Enzymes represent a safe and clean way of doing chemistry - they facilitate most of the reactions that occur in nature. At any given time enzymes are responsible for more chemistry than the combined output of the chemical industry. If enzymes are safe an efficient, why not use them to catalyse reactions of interest to the chemical industry? The answer to this question probably can be found by looking at the properties of enzymes. Enzymes have evolved over millions of years to carry out a specific function and are therefore efficient catalyst for particular substrates. Unfortunately, industrial chemists cannot always find an enzyme that may be useful to them. This then leads to the question: how can we modify enzymes to facilitate reactions of industrial interest?
There are two approaches to improving enzyme function – one can use rational design or evolutionary techniques. The later approach that seems to dominate the literature and appears to be the most effective way of producing new enzymes – it is the process that I would like to use to produce new enzymes.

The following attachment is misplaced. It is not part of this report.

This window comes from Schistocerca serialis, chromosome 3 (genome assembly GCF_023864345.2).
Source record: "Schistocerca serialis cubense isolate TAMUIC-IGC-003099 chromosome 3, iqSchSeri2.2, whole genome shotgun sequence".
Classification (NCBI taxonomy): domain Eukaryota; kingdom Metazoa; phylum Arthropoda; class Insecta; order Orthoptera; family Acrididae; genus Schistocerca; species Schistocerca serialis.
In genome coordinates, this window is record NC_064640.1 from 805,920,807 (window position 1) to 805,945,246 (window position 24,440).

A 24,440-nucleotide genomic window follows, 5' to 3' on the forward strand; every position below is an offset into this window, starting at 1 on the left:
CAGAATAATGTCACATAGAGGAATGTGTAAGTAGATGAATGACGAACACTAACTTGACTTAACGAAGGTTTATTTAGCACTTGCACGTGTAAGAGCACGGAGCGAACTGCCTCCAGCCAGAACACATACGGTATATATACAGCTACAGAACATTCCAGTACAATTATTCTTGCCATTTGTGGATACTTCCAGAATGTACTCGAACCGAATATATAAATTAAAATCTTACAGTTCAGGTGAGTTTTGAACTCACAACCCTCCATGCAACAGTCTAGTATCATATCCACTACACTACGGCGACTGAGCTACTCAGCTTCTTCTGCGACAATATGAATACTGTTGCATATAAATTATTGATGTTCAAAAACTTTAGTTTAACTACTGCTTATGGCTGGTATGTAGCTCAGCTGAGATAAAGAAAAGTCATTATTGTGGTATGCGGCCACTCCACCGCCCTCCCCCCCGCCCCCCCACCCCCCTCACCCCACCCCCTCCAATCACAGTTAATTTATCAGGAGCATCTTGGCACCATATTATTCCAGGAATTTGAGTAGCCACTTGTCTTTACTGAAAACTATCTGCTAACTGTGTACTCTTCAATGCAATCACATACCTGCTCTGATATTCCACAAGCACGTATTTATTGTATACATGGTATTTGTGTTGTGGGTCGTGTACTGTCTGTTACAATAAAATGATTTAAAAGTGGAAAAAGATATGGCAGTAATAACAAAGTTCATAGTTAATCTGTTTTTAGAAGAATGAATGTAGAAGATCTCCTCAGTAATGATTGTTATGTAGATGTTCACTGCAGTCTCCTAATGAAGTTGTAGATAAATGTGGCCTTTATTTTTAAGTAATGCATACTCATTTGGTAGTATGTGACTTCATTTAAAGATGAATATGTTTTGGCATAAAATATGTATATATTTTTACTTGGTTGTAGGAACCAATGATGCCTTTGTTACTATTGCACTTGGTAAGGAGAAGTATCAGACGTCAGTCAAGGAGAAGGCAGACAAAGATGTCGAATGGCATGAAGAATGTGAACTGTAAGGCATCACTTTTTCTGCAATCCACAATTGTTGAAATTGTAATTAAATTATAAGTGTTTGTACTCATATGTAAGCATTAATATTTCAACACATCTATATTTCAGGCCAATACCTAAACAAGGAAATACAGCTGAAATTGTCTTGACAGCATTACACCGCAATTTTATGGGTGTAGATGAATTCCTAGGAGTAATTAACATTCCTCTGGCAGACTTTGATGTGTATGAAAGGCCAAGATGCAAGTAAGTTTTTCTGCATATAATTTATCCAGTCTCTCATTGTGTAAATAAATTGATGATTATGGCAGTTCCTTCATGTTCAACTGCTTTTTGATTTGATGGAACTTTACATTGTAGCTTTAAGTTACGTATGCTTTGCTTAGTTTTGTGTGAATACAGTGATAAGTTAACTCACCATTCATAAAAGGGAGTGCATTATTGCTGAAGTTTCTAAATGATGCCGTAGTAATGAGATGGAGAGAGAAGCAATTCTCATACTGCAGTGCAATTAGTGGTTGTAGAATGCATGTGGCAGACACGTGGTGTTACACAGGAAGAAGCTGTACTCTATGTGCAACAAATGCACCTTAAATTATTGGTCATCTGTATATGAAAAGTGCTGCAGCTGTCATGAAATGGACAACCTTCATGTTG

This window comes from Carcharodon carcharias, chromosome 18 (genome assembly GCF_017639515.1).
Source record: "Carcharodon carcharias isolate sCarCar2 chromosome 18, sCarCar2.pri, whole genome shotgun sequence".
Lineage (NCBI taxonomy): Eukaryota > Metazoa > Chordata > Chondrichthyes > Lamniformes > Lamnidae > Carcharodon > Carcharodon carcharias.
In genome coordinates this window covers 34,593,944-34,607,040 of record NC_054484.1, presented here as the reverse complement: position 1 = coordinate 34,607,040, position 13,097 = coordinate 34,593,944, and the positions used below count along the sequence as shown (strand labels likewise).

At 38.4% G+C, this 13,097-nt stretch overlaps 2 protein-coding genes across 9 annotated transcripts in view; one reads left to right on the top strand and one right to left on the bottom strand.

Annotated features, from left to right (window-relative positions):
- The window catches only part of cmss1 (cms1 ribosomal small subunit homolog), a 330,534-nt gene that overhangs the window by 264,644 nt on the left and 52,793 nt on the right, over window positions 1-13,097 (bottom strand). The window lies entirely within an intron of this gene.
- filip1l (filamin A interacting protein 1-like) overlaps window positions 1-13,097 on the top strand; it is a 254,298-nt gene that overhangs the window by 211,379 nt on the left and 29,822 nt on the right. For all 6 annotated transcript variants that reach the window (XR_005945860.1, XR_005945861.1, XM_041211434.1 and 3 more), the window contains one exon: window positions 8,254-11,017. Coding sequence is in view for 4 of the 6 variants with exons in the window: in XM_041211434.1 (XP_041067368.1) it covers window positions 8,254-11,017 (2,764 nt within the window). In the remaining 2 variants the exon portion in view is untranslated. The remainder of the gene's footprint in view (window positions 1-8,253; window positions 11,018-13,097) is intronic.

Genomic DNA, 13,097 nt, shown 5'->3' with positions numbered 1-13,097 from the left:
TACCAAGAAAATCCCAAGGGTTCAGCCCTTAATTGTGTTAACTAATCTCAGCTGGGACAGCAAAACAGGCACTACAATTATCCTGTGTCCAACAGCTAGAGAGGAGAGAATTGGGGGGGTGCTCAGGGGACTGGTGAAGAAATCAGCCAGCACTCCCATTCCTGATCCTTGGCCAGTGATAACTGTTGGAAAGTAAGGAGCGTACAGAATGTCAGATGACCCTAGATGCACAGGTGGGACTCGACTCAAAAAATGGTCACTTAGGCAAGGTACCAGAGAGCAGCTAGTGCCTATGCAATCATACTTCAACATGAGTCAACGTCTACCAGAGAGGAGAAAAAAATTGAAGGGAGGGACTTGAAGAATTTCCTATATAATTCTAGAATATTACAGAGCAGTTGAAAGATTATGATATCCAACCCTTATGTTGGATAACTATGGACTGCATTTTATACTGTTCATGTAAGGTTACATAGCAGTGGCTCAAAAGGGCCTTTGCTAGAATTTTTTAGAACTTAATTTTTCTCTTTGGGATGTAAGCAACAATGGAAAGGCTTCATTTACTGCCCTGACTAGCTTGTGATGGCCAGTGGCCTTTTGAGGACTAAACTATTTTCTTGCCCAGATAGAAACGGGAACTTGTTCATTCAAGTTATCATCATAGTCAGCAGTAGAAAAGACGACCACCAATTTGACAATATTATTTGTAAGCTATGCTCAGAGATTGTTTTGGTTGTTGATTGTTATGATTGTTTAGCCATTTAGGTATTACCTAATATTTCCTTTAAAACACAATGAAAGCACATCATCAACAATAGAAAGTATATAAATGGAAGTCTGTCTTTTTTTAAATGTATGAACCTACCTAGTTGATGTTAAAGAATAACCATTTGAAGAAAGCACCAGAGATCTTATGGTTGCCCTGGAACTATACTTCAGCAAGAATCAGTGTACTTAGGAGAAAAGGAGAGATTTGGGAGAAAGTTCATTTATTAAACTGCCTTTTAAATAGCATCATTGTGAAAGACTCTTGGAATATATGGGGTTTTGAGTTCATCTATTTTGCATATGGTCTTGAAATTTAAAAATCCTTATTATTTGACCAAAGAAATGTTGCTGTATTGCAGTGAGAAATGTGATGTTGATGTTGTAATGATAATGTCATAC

Hydrolytic enzymes are the most common type of enzyme found in nature. They have numerous functions – most are involved in the degradation and recycling of biological materials. Their natural functions can be adapted for a variety of practical purposes that range from the catalysis of industrially important reactions to the bioremediations and include a variety of medical applications. One important group of hydrolytic enzymes are the esterases that can be evolved for improved thermal stability. Projects in this area are frequently used to develop new methods, but these new methods can be applied to evolve enzymes to make useful reagents for the production of biodiesel and for the modification of food oils.